For girls, this would include a focus on attractiveness and appearance, perhaps leading to a message that this is the most important thing—to look pretty.
For boys, the emphasis on violence and aggression (weapons, fighting, and aggression) might be less than desirable in the long run.”
Interestingly around the turn of the 20th century, toys were rarely marketed to different genders. By the 1940s, manufacturers quickly caught on to the idea that wealthier families would buy a new set of clothing, toys and gadgets if the products were marketed differently for both genders. And so the idea of pink for girls and blue for boys was born.
Eliminating these two colours is not the issue, it is about being conscious of whether you use colour to make a certain area a ‘gender’ section, and whether that stops children from another gender feeling welcomed there.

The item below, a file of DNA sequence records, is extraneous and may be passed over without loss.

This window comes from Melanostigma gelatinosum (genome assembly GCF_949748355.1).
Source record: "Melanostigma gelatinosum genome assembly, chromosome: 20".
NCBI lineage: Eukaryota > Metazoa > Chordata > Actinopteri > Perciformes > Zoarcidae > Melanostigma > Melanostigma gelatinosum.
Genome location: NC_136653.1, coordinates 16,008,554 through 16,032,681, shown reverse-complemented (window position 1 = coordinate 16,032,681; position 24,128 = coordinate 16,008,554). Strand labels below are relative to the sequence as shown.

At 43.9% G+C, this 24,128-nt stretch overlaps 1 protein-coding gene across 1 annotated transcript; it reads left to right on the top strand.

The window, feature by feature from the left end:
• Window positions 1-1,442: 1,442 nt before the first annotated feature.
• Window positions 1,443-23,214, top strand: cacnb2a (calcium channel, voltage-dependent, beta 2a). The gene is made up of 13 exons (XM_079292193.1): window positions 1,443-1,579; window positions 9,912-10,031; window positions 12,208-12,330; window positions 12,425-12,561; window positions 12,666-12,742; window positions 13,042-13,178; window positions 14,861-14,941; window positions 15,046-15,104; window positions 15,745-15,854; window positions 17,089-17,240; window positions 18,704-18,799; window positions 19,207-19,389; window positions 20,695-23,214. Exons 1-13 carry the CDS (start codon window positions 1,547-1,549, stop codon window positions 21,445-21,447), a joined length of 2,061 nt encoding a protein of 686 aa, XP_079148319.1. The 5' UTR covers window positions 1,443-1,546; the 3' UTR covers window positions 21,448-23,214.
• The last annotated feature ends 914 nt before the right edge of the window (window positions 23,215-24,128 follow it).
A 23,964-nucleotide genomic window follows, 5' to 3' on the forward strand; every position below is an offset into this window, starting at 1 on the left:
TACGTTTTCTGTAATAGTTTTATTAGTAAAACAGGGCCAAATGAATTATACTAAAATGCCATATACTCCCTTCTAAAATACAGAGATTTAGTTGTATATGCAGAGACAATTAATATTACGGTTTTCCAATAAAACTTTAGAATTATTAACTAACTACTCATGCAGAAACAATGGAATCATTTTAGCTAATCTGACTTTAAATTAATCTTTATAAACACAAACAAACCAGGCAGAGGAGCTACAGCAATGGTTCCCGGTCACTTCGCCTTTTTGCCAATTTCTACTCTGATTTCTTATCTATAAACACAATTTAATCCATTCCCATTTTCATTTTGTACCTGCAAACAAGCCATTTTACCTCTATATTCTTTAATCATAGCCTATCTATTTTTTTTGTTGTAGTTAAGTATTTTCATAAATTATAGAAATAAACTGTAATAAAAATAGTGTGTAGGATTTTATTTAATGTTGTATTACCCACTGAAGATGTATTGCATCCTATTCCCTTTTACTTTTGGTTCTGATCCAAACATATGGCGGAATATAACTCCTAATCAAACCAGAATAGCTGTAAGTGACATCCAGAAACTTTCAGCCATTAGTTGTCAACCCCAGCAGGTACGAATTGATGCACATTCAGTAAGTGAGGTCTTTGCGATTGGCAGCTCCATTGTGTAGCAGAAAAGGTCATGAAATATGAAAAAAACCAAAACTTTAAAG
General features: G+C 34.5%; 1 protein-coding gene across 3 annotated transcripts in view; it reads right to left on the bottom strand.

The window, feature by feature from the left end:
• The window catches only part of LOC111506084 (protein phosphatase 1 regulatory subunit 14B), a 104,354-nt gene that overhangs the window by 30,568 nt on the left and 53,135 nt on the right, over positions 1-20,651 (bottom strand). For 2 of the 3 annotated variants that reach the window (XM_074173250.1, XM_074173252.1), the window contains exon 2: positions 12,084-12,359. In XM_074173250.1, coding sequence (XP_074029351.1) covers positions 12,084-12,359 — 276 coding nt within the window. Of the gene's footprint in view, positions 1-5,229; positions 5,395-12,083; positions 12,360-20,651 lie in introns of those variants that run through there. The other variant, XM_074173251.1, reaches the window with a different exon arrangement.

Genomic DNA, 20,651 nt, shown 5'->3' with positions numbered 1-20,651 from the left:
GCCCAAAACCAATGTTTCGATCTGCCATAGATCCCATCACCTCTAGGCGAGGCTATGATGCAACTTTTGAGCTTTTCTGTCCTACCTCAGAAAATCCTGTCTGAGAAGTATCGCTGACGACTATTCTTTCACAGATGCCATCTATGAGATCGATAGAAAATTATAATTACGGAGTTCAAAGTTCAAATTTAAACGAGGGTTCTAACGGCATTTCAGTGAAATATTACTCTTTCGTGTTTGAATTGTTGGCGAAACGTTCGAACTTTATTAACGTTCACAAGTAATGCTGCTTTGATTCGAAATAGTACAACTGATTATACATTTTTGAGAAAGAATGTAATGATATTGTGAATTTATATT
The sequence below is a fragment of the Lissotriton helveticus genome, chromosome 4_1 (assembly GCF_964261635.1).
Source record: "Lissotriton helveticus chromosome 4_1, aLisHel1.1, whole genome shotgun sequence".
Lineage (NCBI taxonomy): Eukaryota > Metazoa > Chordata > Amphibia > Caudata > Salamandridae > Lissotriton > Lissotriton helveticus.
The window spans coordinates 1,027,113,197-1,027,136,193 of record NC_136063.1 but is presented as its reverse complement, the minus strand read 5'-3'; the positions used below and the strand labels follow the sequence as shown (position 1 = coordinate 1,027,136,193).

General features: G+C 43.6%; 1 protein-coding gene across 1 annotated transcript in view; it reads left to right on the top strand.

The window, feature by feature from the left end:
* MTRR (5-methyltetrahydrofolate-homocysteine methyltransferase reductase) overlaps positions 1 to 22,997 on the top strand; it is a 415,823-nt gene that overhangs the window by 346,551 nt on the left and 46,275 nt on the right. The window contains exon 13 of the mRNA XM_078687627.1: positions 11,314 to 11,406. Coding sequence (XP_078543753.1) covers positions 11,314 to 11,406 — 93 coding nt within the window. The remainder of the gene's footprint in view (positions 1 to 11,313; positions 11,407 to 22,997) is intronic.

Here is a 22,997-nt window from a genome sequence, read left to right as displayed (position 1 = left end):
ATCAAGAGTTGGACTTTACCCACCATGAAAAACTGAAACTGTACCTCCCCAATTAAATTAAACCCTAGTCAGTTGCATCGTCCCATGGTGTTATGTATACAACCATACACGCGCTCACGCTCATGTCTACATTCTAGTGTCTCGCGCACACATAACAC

Children like to play with a whole host of different types of toys and should have the freedom to choose their own interest. This requires supporting all children to be themselves, to encourage climbing, playing with toy cars or dolls and prams no matter what their gender, especially as dolls and prams can teach all children skills like being nurturing, kind, caring, and perhaps a good parent.
Challenging limiting stereotypes in early years settings means:
- Focusing on gender issues in training and professional development
- Recruiting men and women to work in settings
- Understanding the influence of families on children’s constructions of gender
- Observing how children demonstrate what they know about men and women – and girls and boys – in their gendered play
- Remaining aware of the potentially limiting impact of gendered play on learning.
Ideas to promote gender equality in the early years
Here are five ideas that tackle gender stereotypes to create gender equality:
1. Unexpected job roles:
Role-playing certain jobs can sometimes have connections to certain genders within wider society. A great way to expose children to unexpected job roles is to have boys be nurses, full-time fathers or dancers while girls are mechanics astronauts and builders. It’s crucial for children to develop their interests so they can feel like nothing is out of their reach.
2. Read non-traditional stories